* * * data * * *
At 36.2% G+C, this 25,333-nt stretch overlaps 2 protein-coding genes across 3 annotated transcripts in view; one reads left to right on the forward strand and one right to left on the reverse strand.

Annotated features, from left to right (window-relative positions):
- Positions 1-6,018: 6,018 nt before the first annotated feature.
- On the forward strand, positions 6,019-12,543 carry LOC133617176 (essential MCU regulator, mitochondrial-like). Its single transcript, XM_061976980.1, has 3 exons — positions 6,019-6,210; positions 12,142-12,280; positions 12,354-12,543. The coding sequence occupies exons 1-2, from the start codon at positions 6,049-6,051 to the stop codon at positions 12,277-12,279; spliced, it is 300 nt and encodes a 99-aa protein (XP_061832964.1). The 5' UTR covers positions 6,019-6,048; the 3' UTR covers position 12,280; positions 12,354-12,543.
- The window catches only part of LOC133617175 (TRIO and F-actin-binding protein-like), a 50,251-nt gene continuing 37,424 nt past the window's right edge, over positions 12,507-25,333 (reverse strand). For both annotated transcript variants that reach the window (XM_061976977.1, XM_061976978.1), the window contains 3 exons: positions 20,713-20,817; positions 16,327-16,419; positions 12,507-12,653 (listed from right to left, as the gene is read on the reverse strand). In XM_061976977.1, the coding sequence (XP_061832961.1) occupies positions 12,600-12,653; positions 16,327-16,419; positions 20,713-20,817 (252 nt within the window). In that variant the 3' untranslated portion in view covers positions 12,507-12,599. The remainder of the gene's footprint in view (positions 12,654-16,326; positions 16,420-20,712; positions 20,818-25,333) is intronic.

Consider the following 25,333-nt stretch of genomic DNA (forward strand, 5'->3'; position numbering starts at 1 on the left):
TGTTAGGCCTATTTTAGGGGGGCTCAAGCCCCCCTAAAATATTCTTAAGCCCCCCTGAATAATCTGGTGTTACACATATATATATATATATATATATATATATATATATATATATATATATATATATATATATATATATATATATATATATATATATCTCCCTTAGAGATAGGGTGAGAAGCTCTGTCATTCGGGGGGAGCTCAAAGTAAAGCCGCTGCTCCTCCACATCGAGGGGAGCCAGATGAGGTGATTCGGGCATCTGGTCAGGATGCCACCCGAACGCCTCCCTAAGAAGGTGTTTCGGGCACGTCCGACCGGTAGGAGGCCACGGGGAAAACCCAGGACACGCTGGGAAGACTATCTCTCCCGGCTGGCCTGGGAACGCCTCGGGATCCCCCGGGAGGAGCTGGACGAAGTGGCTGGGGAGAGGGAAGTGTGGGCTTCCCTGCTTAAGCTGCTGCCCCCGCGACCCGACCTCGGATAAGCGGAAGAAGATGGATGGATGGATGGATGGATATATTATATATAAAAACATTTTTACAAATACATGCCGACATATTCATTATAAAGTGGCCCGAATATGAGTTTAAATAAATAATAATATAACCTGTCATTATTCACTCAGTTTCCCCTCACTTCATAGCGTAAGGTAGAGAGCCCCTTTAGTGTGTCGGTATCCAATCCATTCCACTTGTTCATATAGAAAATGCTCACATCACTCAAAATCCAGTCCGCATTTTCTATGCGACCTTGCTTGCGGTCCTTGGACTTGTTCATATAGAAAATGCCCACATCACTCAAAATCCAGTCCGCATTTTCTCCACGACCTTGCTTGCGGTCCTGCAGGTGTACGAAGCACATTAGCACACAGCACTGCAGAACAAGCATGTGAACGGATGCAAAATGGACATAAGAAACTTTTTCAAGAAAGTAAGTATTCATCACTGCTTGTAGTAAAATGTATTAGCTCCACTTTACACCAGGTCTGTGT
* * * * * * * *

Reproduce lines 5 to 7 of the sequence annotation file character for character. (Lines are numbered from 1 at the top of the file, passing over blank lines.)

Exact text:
- The window catches only part of LOC133617175 (TRIO and F-actin-binding protein-like), a 50,251-nt gene continuing 37,424 nt past the window's right edge, over positions 12,507-25,333 (reverse strand). For both annotated transcript variants that reach the window (XM_061976977.1, XM_061976978.1), the window contains 3 exons: positions 20,713-20,817; positions 16,327-16,419; positions 12,507-12,653 (listed from right to left, as the gene is read on the reverse strand). In XM_061976977.1, the coding sequence (XP_061832961.1) occupies positions 12,600-12,653; positions 16,327-16,419; positions 20,713-20,817 (252 nt within the window). In that variant the 3' untranslated portion in view covers positions 12,507-12,599. The remainder of the gene's footprint in view (positions 12,654-16,326; positions 16,420-20,712; positions 20,818-25,333) is intronic.

Consider the following 25,333-nt stretch of genomic DNA (forward strand, 5'->3'; position numbering starts at 1 on the left):
TGTTAGGCCTATTTTAGGGGGGCTCAAGCCCCCCTAAAATATTCTTAAGCCCCCCTGAATAATCTGGTGTTACACATATATATATATATATATATATATATATATATATATATATATATATATATATATATATATATATATATATATATATATATATCTCCCTTAGAGATAGGGTGAGAAGCTCTGTCATTCGGGGGGAGCTCAAAGTAAAGCCGCTGCTCCTCCACATCGAGGGGAGCCAGATGAGGTGATTCGGGCATCTGGTCAGGATGCCACCCGAACGCCTCCCTAAGAAGGTGTTTCGGGCACGTCCGACCGGTAGGAGGCCACGGGGAAAACCCAGGACACGCTGGGAAGACTATCTCTCCCGGCTGGCCTGGGAACGCCTCGGGATCCCCCGGGAGGAGCTGGACGAAGTGGCTGGGGAGAGGGAAGTGTGGGCTTCCCTGCTTAAGCTGCTGCCCCCGCGACCCGACCTCGGATAAGCGGAAGAAGATGGATGGATGGATGGATGGATATATTATATATAAAAACATTTTTACAAATACATGCCGACATATTCATTATAAAGTGGCCCGAATATGAGTTTAAATAAATAATAATATAACCTGTCATTATTCACTCAGTTTCCCCTCACTTCATAGCGTAAGGTAGAGAGCCCCTTTAGTGTGTCGGTATCCAATCCATTCCACTTGTTCATATAGAAAATGCTCACATCACTCAAAATCCAGTCCGCATTTTCTATGCGACCTTGCTTGCGGTCCTTGGACTTGTTCATATAGAAAATGCCCACATCACTCAAAATCCAGTCCGCATTTTCTCCACGACCTTGCTTGCGGTCCTGCAGGTGTACGAAGCACATTAGCACACAGCACTGCAGAACAAGCATGTGAACGGATGCAAAATGGACATAAGAAACTTTTTCAAGAAAGTAAGTATTCATCACTGCTTGTAGTAAAATGTATTAGCTCCACTTTACACCAGGTCTGTGT